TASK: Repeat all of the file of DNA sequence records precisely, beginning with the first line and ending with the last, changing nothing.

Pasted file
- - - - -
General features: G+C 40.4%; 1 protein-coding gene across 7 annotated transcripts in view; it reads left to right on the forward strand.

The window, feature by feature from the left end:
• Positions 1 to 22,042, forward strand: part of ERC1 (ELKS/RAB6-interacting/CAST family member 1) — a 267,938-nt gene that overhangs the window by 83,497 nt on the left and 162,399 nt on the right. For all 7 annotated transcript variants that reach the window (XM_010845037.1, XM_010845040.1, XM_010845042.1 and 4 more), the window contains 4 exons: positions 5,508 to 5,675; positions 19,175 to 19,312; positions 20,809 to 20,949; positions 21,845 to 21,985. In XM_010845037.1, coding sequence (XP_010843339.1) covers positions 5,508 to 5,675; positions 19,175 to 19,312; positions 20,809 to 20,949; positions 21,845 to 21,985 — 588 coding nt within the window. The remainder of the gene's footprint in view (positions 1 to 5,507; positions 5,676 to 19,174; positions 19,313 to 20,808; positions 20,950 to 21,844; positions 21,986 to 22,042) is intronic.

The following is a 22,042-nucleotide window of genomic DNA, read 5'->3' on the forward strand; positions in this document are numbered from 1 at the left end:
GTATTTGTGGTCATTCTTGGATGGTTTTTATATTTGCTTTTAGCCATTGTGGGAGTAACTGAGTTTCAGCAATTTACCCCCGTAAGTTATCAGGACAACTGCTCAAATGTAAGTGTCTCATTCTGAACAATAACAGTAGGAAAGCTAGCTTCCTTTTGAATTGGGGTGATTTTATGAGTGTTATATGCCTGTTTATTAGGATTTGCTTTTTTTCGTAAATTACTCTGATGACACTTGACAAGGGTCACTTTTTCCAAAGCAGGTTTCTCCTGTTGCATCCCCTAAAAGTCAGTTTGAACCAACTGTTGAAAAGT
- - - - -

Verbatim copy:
General features: G+C 40.4%; 1 protein-coding gene across 7 annotated transcripts in view; it reads left to right on the forward strand.

The window, feature by feature from the left end:
• Positions 1 to 22,042, forward strand: part of ERC1 (ELKS/RAB6-interacting/CAST family member 1) — a 267,938-nt gene that overhangs the window by 83,497 nt on the left and 162,399 nt on the right. For all 7 annotated transcript variants that reach the window (XM_010845037.1, XM_010845040.1, XM_010845042.1 and 4 more), the window contains 4 exons: positions 5,508 to 5,675; positions 19,175 to 19,312; positions 20,809 to 20,949; positions 21,845 to 21,985. In XM_010845037.1, coding sequence (XP_010843339.1) covers positions 5,508 to 5,675; positions 19,175 to 19,312; positions 20,809 to 20,949; positions 21,845 to 21,985 — 588 coding nt within the window. The remainder of the gene's footprint in view (positions 1 to 5,507; positions 5,676 to 19,174; positions 19,313 to 20,808; positions 20,950 to 21,844; positions 21,986 to 22,042) is intronic.

The following is a 22,042-nucleotide window of genomic DNA, read 5'->3' on the forward strand; positions in this document are numbered from 1 at the left end:
GTATTTGTGGTCATTCTTGGATGGTTTTTATATTTGCTTTTAGCCATTGTGGGAGTAACTGAGTTTCAGCAATTTACCCCCGTAAGTTATCAGGACAACTGCTCAAATGTAAGTGTCTCATTCTGAACAATAACAGTAGGAAAGCTAGCTTCCTTTTGAATTGGGGTGATTTTATGAGTGTTATATGCCTGTTTATTAGGATTTGCTTTTTTTCGTAAATTACTCTGATGACACTTGACAAGGGTCACTTTTTCCAAAGCAGGTTTCTCCTGTTGCATCCCCTAAAAGTCAGTTTGAACCAACTGTTGAAAAGT